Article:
Leaving Dorsey he played for Georgie Auld and then rejoined the Charlie Barnet Band - he had been with Barnet in 1950. He worked as a freelance in Los Angeles and then spent seven years in Las Vegas from 1959 to 1966. He then returned to Los Angeles where he worked as a studio musician until the 1980s, working and recording under all the well-known leaders in the city. In the late Seventies he joined the big band led by the pianist Toshiko Akiyoshi and her saxophone-playing husband Lew Tabackin, recording and touring Europe with them. From 1983 he worked as music director for Frank Sinatra Jr's backing band.

He proved what an emotional man he was at a Stan Kenton Convention at Egham, Surrey in 1996, when he broke down and cried whilst explaining to us the enormous difficulties the trumpet section had had to overcome when he led it through a complex passage in Kenton's "Concerto to End All Concertos".

He returned to London in April 1997 to play at the Pizza Express and a couple of months after that he proved his eloquence and total recall when I interviewed him at the Jersey Jazz Festival; the resultant article ran to more than 10,000 words.

Childers also had a successful career as a photographer. He led his own big band at various times in Los Angeles and proved himself a worthy soloist on many occasions over the years. He battled with cancer for almost a decade but as recently as a year ago he was playing from his wheelchair at jam sessions in LA.

Maynard Ferguson
TPO/MF Tribute Page

Maynard Ferguson

Maynard Ferguson: Trumpeter, flugelhornist, valve trombonist, bandleader, b. Verdun (part of Montreal) 4 May 1928.

Maynard passed away late last night in California from kidney failure.

After recently completing a new live recording and closing out his amazing performing career with a historic run at Birdland last month in NYC, Maynard Ferguson passed away peacefully in California Wednesday evening.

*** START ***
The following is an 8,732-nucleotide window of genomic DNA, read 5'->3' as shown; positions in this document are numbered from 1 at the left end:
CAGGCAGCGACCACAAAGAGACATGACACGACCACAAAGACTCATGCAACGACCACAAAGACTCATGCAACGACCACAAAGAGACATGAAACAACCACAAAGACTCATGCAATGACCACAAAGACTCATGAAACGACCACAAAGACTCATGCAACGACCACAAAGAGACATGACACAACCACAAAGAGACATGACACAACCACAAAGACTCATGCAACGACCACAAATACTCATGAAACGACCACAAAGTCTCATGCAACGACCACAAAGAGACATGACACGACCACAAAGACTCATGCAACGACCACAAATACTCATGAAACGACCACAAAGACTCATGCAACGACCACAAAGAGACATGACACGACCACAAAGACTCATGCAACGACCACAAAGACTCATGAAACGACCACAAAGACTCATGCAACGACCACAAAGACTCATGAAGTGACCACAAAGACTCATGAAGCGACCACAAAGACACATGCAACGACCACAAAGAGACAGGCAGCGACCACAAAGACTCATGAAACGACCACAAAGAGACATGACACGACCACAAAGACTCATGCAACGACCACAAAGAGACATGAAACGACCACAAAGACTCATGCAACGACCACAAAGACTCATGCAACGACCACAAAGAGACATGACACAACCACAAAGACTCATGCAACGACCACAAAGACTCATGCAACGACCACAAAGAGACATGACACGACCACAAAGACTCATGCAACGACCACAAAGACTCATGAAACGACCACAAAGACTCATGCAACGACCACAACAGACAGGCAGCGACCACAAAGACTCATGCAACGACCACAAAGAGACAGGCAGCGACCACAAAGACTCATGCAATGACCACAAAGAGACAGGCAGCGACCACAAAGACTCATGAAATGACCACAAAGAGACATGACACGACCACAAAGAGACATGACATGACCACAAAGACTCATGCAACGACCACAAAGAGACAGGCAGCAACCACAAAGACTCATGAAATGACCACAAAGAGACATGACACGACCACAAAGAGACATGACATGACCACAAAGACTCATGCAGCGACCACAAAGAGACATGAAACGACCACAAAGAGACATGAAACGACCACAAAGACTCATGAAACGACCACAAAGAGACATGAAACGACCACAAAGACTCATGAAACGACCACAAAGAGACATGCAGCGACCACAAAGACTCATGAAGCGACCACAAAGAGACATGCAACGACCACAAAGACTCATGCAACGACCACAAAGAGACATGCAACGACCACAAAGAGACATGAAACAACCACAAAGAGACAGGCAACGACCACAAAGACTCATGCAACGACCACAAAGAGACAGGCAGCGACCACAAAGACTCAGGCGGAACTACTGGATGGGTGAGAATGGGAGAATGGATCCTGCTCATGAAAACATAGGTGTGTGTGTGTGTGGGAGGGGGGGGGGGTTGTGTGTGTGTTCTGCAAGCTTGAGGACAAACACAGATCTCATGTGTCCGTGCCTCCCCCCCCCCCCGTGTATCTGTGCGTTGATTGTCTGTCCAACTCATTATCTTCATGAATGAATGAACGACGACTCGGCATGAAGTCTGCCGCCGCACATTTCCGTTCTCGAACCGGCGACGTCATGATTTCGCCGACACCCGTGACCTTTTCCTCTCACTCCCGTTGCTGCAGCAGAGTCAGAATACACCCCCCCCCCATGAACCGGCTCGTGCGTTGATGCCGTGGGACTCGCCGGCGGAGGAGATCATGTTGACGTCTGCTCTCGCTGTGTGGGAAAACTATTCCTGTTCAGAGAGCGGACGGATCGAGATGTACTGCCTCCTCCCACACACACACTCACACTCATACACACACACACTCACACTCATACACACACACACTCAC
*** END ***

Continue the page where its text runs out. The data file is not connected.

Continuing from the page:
As a child he studied piano and violin, and played the latter instrument in a Fox-Movietone short. Taking up the trumpet at nine, he was a member in his teens of dance bands led by Stan Wood (saxophonist), Roland David, and Johnny Holmes (his older brother Percy, a baritone saxophonist, also played for Holmes) and studied 1943-8 at the CMM with Bernard Baker. Ferguson was heard frequently on CBC radio and on one occasion played a “Serenade for Trumpet in Jazz” written for him by Morris Davis. While leading his own band in the Montreal area and in Toronto during the mid-1940s Ferguson came to the attention of US bandleaders. As Paul Bley recalled (Montreal Gazette, 28 Oct 1978), “Maynard would always open the show, and he played three octaves higher on trumpet than anyone else ... you ought to have seen the jaws drop on the visiting musicians.”

Ferguson went to the USA in 1948 and worked in turn in the big bands of Boyd Raeburn, Jimmy Dorsey, and Charlie Barnet until 1950. It was during his term 1950-3 with Stan Kenton that he first received great public acclaim, winning the DownBeat readers' polls for trumpet in 1950, 1951, and 1952. He made his first records under his own name in 1950, for Capitol, leading the Kenton band of the day.

After playing 1953-6 in Hollywood studio orchestras under contract to Paramount and recording with small groups (his own and others), he formed the Birdland Dreamland Band to perform at the New York jazz club Birdland. This was the first of several 'small' big bands (12 or 13 musicians) with which Ferguson toured until 1965, appearing at festivals and in clubs and concerts. He then turned briefly to a still smaller ensemble, although he performed and recorded at Expo 67 with a big band and a sextet, both comprising Montreal musicians.

Ferguson spent a year in India studying meditation and lecturing on music, then moved in 1968 to England. It was with a 17-piece English band, which combined the orchestral conventions of jazz and the rhythmic vigour of rock, that he regained and even surpassed his former popularity. The band made its North American debut in 1971, and its recording of “MacArthur Park” was popular early in the decade. With New York as his home base after 1973, Ferguson gradually replaced the English musicians with young US players, reducing the band again to 13. His recording of “Gonna Fly Now,” the theme from the film Rocky, was a major hit single (by the standard for pop intrumentals) 1977-8; it was followed by a second lesser hit in 1978, the theme from the movie Battlestar Galactica. His album Conquistador exceeded 500,000 in US sales.